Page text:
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Automation Photo Editing Tutorial


#1


Hey everyone! I’ve been getting tons of questions about how I photoshop cars to look more realistic. Well, in this tutorial, I’ll give you a very basic breakdown of how I get it done. Remember - this is my method to photo editing. Your method might be different, and that’s okay! If it works, it works - do what you want to do!


This tutorial will be broken down into 3 major steps.

Step 1.) Alignment. This will show how you can align the car to the photograph the best you can, along with removing any strange perspective issues that may make the photo look unnatural.

Step 2.) Major changes. This includes rudimentary changes to match your car to its new environment.

Step 3.) Basic detailing. For now, this includes pretty big detail changes such as changing the wheels and adjusting the license plate or grille. However, in the future, more detail work may be showcased.


 

Step 1 - Alignment

The first step in aligning your car properly is choosing a base photo that generally matches the size and shape of your car; it doesn’t need to be even close to perfect, but the closer your car matches in the beginning the less work you’ll have to do in the future. To work on a kei-sports car, I’ve chosen a photo of the Honda S660 as a base to superimpose the Kimura K-INETIK onto.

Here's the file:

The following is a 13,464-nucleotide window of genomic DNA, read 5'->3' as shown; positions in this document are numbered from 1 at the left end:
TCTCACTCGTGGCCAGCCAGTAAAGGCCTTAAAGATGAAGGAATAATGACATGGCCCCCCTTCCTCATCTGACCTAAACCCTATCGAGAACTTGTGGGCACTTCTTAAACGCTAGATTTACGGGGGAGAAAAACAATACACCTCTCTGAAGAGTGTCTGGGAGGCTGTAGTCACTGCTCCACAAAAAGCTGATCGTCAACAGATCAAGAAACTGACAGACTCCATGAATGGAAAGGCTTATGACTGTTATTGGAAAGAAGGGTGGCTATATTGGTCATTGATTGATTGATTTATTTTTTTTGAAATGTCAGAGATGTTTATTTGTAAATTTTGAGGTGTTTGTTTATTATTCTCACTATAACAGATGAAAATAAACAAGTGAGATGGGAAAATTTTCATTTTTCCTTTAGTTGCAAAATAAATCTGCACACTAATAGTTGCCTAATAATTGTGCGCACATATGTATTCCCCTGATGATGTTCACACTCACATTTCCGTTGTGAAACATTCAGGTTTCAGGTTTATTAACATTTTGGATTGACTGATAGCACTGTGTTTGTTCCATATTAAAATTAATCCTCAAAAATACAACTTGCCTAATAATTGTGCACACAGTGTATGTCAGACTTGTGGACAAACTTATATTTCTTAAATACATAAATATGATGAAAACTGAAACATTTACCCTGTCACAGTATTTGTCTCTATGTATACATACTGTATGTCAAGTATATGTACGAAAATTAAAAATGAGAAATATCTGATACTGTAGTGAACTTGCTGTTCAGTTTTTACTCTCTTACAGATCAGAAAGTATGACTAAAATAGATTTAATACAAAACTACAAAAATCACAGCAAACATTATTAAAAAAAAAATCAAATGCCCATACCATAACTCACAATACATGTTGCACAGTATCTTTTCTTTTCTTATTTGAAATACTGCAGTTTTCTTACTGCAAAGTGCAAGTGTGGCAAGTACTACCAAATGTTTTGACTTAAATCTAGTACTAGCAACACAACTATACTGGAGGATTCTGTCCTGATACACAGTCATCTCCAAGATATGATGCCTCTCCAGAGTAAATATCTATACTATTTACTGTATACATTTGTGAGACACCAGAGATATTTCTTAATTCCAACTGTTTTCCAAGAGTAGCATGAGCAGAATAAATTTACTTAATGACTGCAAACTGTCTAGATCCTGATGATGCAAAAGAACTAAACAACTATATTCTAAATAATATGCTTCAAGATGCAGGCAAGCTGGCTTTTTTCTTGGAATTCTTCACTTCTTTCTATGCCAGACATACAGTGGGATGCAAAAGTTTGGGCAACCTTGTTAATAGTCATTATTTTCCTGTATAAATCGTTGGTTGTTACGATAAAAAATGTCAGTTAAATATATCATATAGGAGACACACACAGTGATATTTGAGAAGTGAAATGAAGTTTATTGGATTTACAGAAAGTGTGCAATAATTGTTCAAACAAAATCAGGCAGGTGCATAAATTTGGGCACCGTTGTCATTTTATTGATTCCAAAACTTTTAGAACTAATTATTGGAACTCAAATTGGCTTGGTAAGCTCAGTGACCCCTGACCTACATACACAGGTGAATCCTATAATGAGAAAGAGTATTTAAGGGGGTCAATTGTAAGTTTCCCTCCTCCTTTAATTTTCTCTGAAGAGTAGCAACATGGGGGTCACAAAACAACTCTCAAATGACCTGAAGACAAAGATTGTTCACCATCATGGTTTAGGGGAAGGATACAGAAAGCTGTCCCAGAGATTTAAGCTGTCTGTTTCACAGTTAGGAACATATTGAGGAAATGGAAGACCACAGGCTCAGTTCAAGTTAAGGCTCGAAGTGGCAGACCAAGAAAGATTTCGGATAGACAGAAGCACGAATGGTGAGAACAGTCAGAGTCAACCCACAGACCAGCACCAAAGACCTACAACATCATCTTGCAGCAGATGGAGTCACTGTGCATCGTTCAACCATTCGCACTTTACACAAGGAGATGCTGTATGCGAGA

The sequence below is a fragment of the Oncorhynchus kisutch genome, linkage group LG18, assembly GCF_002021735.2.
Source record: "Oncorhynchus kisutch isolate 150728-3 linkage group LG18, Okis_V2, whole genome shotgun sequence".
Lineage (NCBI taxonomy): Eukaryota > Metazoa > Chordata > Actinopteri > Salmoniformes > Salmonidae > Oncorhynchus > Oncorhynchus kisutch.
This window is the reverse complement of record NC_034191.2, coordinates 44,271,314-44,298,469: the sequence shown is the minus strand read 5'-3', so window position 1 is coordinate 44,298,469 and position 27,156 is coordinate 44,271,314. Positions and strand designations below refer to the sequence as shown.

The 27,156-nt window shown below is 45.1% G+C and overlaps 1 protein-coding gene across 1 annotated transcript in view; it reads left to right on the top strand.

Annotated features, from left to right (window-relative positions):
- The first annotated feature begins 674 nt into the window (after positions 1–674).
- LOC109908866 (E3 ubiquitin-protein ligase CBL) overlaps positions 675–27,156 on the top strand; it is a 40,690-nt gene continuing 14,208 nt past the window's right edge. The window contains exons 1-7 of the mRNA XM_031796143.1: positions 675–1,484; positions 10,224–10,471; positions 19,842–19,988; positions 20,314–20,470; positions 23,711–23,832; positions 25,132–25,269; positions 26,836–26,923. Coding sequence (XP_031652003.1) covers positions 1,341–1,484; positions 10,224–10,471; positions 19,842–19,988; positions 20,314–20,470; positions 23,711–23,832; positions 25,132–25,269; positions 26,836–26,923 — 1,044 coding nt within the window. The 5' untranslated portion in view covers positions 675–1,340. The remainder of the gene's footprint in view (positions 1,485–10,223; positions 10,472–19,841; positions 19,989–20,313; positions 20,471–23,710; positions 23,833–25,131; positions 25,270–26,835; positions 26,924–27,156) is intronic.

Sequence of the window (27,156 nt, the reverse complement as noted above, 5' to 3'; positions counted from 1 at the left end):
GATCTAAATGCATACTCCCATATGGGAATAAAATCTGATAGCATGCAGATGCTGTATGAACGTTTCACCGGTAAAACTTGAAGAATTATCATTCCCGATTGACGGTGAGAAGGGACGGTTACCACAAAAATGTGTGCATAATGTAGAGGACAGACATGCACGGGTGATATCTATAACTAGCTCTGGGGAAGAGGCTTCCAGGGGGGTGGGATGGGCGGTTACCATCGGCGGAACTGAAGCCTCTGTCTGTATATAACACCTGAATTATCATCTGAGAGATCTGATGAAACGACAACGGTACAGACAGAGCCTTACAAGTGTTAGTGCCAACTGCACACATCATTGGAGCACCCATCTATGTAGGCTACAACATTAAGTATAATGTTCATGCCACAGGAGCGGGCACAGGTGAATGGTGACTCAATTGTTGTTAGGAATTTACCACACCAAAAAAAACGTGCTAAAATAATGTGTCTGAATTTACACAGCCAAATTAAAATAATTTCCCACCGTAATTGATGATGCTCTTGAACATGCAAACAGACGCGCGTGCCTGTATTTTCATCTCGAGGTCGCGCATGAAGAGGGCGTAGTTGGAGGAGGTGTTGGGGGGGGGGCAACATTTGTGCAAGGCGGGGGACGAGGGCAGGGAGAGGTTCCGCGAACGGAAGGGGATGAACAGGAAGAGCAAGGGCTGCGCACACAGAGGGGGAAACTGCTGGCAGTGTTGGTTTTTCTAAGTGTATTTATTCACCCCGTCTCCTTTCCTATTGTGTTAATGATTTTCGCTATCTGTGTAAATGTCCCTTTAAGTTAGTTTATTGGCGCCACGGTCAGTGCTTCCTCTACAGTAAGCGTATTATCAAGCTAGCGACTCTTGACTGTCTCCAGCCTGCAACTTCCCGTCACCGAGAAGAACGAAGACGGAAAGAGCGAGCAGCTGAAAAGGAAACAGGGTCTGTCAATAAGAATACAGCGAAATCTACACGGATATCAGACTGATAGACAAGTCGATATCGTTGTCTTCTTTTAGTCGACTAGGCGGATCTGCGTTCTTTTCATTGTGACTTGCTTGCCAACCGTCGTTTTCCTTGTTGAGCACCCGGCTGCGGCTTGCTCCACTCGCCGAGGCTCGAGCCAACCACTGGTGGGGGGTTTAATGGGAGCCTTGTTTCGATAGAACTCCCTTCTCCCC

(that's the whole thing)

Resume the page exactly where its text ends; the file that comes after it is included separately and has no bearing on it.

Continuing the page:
Next up, you’re going to want to put your car onto a photo scene that gets close to the lighting found in your photo. I find that for outdoor photos, the Isle of Skye location works pretty well (be wary - when adjusting the lighting in-game, currently only the beta version has changable lighting for the Isle of Skye.)

Now, you should roughly estimate what the angle of your car should be. After finding a somewhat similar angle, I like to have my reference image open in one tab and automation open in the other. Using the Alt+Tab hotkey combination, you can easily jump between your open windows, which makes comparing the two photo angles super easy.

Now this angle looks pretty good, but it doesn’t totally match the lighting of the reference. I’ll adjust accordingly, and…

Alright! That doesn’t look too bad! I’ve zoomed into the photo as much as I can along with raising the aperture to it’s maximum setting so that when I take the photo, I can get the maximum amount of detail when I resize the car for the new image.

Now, time to start fresh on Photoshop. Create a new document with your reference photo - make sure to save constantly! It suuuucks to lose all of your effort when you’re working with technology.